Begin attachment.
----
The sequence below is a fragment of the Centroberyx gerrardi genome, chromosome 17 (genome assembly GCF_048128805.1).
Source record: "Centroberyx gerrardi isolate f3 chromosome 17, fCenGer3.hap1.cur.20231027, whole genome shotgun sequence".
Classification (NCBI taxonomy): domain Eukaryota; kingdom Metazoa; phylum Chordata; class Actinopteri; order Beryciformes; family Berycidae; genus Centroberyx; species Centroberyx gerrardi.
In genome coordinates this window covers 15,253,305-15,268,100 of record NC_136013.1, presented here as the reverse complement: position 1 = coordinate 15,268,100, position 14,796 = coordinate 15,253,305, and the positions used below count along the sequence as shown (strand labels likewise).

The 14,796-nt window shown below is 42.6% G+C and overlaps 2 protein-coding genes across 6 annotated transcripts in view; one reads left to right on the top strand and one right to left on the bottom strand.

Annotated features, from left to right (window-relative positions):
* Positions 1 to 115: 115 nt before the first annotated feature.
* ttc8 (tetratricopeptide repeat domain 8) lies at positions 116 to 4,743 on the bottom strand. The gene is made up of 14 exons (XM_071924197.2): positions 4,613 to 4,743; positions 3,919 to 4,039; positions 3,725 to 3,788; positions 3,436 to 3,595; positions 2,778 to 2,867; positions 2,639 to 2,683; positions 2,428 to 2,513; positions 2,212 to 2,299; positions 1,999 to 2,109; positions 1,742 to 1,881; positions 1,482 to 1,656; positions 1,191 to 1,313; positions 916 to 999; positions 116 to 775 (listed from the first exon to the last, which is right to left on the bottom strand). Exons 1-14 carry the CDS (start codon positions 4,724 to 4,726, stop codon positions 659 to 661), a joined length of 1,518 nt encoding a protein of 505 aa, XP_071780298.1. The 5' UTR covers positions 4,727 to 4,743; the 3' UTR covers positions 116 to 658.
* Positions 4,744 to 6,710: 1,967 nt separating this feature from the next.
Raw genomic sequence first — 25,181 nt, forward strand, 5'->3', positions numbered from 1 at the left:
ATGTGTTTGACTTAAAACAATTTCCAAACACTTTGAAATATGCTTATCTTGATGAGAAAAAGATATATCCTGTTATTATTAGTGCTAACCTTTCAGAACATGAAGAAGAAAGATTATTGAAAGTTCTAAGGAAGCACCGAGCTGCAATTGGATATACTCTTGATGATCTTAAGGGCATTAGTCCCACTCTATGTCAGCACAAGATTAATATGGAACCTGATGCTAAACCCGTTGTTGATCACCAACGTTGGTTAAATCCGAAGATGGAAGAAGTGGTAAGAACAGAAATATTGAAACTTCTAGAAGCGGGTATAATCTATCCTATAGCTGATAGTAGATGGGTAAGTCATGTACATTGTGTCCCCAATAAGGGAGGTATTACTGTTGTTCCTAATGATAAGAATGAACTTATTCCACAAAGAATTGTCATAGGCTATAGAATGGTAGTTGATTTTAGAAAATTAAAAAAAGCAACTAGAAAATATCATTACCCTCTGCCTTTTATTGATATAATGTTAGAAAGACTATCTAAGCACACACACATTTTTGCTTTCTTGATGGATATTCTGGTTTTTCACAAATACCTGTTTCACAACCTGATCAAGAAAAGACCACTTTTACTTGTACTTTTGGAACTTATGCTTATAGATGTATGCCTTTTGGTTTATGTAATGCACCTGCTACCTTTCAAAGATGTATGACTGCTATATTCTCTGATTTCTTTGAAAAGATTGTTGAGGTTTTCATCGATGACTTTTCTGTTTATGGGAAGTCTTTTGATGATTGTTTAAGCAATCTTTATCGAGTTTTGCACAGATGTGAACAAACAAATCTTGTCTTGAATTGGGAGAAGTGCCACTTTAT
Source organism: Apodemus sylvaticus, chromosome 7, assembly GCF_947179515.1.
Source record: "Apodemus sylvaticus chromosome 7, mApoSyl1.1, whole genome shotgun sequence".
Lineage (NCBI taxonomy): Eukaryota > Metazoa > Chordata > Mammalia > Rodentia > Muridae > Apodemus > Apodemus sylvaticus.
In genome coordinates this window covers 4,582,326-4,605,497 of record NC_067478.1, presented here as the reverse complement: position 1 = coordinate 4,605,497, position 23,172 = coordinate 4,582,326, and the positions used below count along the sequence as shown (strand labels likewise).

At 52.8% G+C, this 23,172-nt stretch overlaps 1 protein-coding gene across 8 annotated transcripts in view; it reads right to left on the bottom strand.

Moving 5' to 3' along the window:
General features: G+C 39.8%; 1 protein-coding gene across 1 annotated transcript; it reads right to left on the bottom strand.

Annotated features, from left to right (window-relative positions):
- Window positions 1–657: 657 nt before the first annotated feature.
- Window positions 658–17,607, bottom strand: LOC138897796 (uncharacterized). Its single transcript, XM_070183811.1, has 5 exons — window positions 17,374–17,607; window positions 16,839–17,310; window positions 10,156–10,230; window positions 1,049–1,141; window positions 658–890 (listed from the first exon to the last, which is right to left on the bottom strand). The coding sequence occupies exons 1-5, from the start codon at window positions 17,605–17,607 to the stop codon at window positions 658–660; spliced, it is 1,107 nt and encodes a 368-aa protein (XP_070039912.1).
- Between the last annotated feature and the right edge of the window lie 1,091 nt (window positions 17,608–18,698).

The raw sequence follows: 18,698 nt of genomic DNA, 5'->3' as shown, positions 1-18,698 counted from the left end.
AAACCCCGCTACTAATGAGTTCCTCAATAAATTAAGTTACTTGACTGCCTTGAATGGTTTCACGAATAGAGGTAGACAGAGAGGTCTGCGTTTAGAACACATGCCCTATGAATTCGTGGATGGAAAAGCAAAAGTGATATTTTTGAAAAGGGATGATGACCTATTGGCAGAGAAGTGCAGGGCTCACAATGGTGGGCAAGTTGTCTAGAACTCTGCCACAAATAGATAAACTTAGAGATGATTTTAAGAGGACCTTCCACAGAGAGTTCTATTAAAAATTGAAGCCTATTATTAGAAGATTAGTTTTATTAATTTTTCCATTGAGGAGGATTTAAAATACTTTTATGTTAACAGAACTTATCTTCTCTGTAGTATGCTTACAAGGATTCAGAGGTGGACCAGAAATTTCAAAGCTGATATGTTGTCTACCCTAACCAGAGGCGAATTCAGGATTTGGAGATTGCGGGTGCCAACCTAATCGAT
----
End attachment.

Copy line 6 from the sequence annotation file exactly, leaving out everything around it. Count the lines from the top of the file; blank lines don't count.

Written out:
Annotated features, from left to right (window-relative positions):